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Pictures and Illustrations.

Stephen A. Douglas

Abraham Lincoln

Chicago Wigwam


Recollections of Lincoln and Douglas Forty Years Ago.

On the evening of the 9th of July, 1858, there occurred in the city of Chicago one of the greatest demonstrations that had ever been witnessed there. Bands were playing, cannons were booming, flags flying, and general good feeling prevailed. But why this great jubilee?


Chicago was to welcome on that occasion Senator Douglas, who had represented the State of Illinois twelve years in the United States Senate, and who was returning that evening to ask an election from his constituents for a third term.

On his arrival at the railway station he was received with great honors, and on the way to his hotel stood in an open carriage, hat in hand, and graciously received the plaudits of the multitude along the route of the procession, and responded with that courtesy for which he was always noted.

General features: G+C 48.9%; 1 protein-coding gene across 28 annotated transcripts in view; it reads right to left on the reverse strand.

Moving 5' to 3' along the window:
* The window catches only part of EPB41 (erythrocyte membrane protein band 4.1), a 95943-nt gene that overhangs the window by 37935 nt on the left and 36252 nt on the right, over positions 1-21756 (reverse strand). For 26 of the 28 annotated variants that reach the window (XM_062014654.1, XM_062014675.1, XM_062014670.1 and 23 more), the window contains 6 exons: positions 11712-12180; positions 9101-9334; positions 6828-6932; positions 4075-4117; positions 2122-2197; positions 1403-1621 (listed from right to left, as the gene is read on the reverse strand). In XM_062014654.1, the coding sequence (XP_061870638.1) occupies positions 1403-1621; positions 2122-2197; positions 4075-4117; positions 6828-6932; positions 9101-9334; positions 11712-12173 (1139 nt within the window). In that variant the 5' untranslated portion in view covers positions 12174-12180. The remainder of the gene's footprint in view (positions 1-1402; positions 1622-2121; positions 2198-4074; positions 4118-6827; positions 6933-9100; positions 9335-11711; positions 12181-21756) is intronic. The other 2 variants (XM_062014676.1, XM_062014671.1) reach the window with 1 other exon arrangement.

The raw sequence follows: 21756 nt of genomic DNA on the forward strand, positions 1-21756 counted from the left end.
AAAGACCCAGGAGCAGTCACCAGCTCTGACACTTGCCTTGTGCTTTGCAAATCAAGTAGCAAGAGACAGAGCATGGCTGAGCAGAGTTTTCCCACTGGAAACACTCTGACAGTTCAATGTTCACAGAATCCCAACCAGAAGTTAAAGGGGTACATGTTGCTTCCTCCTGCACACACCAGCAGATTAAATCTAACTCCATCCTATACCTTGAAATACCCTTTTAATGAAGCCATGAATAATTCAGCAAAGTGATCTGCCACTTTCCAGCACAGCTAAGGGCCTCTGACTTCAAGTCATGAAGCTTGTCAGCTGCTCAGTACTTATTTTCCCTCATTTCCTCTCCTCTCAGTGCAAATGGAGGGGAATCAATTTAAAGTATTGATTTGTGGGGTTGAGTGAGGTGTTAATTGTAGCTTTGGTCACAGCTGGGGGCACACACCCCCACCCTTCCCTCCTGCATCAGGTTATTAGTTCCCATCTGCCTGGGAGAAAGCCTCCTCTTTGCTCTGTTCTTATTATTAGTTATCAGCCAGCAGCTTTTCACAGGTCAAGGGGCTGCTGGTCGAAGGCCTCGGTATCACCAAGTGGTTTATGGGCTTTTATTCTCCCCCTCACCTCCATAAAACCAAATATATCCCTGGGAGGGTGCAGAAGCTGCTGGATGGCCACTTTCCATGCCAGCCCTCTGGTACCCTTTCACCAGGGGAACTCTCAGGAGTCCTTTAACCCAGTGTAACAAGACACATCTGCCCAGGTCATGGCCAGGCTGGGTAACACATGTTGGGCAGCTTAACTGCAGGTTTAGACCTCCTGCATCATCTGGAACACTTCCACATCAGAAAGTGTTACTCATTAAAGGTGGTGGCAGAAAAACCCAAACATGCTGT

When he reached the Tremont House, his headquarters in Chicago,


he immediately appeared on the balcony used for a speaker's stand, and Stephen Arnold Douglas opened a political campaign that evening which proved to be fraught with more interest to the whole civilized world than any before or since.

Mr. Douglas had recently left Washington, and the sessions of the Senate which had just adjourned had been one stormy and angry debate between the supporters of the Administration and Mr. Douglas. He had placed himself boldly in antagonism against President Buchanan in his speeches on the Lecompton Constitution, which was soon to create out of a Territory